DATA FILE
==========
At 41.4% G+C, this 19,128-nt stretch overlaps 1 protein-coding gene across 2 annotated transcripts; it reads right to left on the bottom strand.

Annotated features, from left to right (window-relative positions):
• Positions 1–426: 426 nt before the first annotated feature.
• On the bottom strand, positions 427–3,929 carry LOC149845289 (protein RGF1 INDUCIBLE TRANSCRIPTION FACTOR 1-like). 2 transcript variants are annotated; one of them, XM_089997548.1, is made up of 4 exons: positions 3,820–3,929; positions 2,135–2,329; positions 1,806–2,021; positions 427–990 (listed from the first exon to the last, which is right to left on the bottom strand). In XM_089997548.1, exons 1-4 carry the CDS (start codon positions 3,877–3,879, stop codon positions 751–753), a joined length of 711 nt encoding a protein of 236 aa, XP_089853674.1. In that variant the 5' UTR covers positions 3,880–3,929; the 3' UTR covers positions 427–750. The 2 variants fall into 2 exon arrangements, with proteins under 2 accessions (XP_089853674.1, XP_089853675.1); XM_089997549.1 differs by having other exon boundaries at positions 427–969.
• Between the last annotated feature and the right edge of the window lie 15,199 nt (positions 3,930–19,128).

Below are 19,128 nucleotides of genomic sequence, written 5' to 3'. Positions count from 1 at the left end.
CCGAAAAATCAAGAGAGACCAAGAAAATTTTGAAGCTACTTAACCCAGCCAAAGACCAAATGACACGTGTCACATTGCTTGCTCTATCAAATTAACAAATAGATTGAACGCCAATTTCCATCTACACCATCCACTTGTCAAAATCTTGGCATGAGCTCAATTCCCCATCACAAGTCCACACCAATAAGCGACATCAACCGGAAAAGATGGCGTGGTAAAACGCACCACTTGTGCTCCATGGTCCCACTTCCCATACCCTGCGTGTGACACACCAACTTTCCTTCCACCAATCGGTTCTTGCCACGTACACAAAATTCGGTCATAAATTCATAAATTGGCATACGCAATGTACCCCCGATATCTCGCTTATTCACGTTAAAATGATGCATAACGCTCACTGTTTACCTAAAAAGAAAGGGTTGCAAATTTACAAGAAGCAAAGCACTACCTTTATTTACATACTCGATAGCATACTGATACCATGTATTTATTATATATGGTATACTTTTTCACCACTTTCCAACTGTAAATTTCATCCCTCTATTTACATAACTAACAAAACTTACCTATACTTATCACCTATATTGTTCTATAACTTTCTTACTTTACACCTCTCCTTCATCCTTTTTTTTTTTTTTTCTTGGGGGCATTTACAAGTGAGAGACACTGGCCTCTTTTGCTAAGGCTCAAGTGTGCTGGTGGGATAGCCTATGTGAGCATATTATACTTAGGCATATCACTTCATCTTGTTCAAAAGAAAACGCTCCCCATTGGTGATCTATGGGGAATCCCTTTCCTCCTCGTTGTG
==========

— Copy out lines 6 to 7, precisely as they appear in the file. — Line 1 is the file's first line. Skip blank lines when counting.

Below are 19,128 nucleotides of genomic sequence, written 5' to 3'. Positions count from 1 at the left end.
CCGAAAAATCAAGAGAGACCAAGAAAATTTTGAAGCTACTTAACCCAGCCAAAGACCAAATGACACGTGTCACATTGCTTGCTCTATCAAATTAACAAATAGATTGAACGCCAATTTCCATCTACACCATCCACTTGTCAAAATCTTGGCATGAGCTCAATTCCCCATCACAAGTCCACACCAATAAGCGACATCAACCGGAAAAGATGGCGTGGTAAAACGCACCACTTGTGCTCCATGGTCCCACTTCCCATACCCTGCGTGTGACACACCAACTTTCCTTCCACCAATCGGTTCTTGCCACGTACACAAAATTCGGTCATAAATTCATAAATTGGCATACGCAATGTACCCCCGATATCTCGCTTATTCACGTTAAAATGATGCATAACGCTCACTGTTTACCTAAAAAGAAAGGGTTGCAAATTTACAAGAAGCAAAGCACTACCTTTATTTACATACTCGATAGCATACTGATACCATGTATTTATTATATATGGTATACTTTTTCACCACTTTCCAACTGTAAATTTCATCCCTCTATTTACATAACTAACAAAACTTACCTATACTTATCACCTATATTGTTCTATAACTTTCTTACTTTACACCTCTCCTTCATCCTTTTTTTTTTTTTTTCTTGGGGGCATTTACAAGTGAGAGACACTGGCCTCTTTTGCTAAGGCTCAAGTGTGCTGGTGGGATAGCCTATGTGAGCATATTATACTTAGGCATATCACTTCATCTTGTTCAAAAGAAAACGCTCCCCATTGGTGATCTATGGGGAATCCCTTTCCTCCTCGTTGTG